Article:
Territory policy clarified In a press conference prior to the recent Dayton Sales Meeting covered in TB's Feb. 1 issue, I inadvertently misused the words ``area exclusive'' in place of ``territory integrity.''
Dayton Tire is not offering its independent dealers exclusive rights to sell Dayton and the company's other associate brands within their specific trade area.
Rather, if dealers commit to maintaining a minimum 1-percent market share for a particular associate brand in their ``by county'' trade area, Dayton Tire intends to maintain strong territory integrity.
``Territory integrity'' means Bridgestone/Firestone Inc. will not try to sign new dealers to carry a particular brand if that creates conflicts with the existing dealer's trade area.
It is important that all of our associates and customers understand this clarification so we can avoid any possible conflicts or misunderstandings within our family of Dayton dealers.
V.P., Consumer Tires Marketing
More on Ford tire program
I am saddened to see companies that claim independent tire stores are the backbone of their existence, breaking the backs of such outlets by entering into deals such as Ford Motor Co.'s new ``Around the Wheel'' tire program.
These same manufacturers continue to fall behind in service and fill rates to their current customer base. So why make a bad situation worse by bringing in car dealerships to compete with independent tire dealerships?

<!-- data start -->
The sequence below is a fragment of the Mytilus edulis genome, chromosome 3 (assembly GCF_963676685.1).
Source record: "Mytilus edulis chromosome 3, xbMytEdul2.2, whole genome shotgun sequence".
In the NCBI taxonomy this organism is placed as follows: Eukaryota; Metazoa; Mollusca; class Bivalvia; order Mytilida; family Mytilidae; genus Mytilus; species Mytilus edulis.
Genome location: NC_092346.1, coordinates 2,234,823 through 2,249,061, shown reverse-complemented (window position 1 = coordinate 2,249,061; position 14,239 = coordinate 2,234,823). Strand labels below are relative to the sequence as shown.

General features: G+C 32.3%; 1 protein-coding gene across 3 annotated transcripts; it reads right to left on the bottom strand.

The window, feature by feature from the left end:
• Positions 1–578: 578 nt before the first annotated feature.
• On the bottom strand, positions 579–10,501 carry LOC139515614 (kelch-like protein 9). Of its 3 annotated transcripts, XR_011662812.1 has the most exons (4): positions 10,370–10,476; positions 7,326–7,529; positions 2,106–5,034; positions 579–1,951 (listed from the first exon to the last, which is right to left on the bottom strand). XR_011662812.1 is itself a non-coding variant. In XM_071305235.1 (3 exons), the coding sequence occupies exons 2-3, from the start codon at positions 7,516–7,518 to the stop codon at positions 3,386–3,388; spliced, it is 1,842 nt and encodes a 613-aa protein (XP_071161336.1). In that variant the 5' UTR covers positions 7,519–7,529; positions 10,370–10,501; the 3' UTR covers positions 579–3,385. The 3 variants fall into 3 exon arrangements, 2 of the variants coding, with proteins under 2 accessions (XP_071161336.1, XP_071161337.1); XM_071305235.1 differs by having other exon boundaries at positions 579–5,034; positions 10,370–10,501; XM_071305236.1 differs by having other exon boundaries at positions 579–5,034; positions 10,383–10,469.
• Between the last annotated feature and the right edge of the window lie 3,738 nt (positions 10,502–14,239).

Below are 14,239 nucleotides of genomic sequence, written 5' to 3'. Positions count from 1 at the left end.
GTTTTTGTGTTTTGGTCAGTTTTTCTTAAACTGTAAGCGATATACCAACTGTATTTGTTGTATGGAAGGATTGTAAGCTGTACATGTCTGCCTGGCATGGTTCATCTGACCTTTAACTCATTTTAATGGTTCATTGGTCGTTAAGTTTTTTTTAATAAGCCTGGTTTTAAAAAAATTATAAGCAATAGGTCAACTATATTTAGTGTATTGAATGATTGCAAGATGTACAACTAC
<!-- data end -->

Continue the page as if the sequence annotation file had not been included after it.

Ford protects its car dealers by not allowing competitive parts stores to buy original equipment parts direct. Tire manufacturers ought to show their dealers the same business courtesy.
North Hills, Calif.
Charging motorists for air
I disagree with the Jan. 18 letter from Ron Vak suggesting dealers stop allowing non-customers to put air in their tires for free.
Anybody who comes on our property is a customer or potential customer.
We not only give free air—we're more than happy to help check their tire pressure. Maybe that's why we're still in business after 82 years.
When any person drives into our shop in need of air I personally will gladly check the pressure and add air free.
If the tires need air, they probably need further attention as well. Why waste a built-in shot at making a sale? This is the least expensive advertising a shop can purchase.
Stephen E. Hamilton
Chapman's Service Store
If you're not willing to provide air to prospective customers for no charge, where do you think they're going to go for tires or service work?
It probably won't be your place of business.
Andrew (Buck) Worker
I'll continue giving prospective customers free air, water and maybe even top off their oil for free with a smile and a ``thank you.''
Who will they remember when in need of tires or a brake job? The dealer who treated them as ``non-customers'' or the one who checked and inflated their tires with a smile? There are no non-customers—only out-of-business tire dealers.
Garth R. Smith
Metro Tire & Auto Service
Michelin's double standard
Concerning Michelin North America's refusal to continue supplying Morgan Tire & Auto of Clearwater, Fla. (Feb. 1 issue): I'll bet the tire company doesn't tell Sears, Roebuck and Co., NTB or the Tire Rack it wants 51 percent of their business or nothing.
Whitehall Tire Service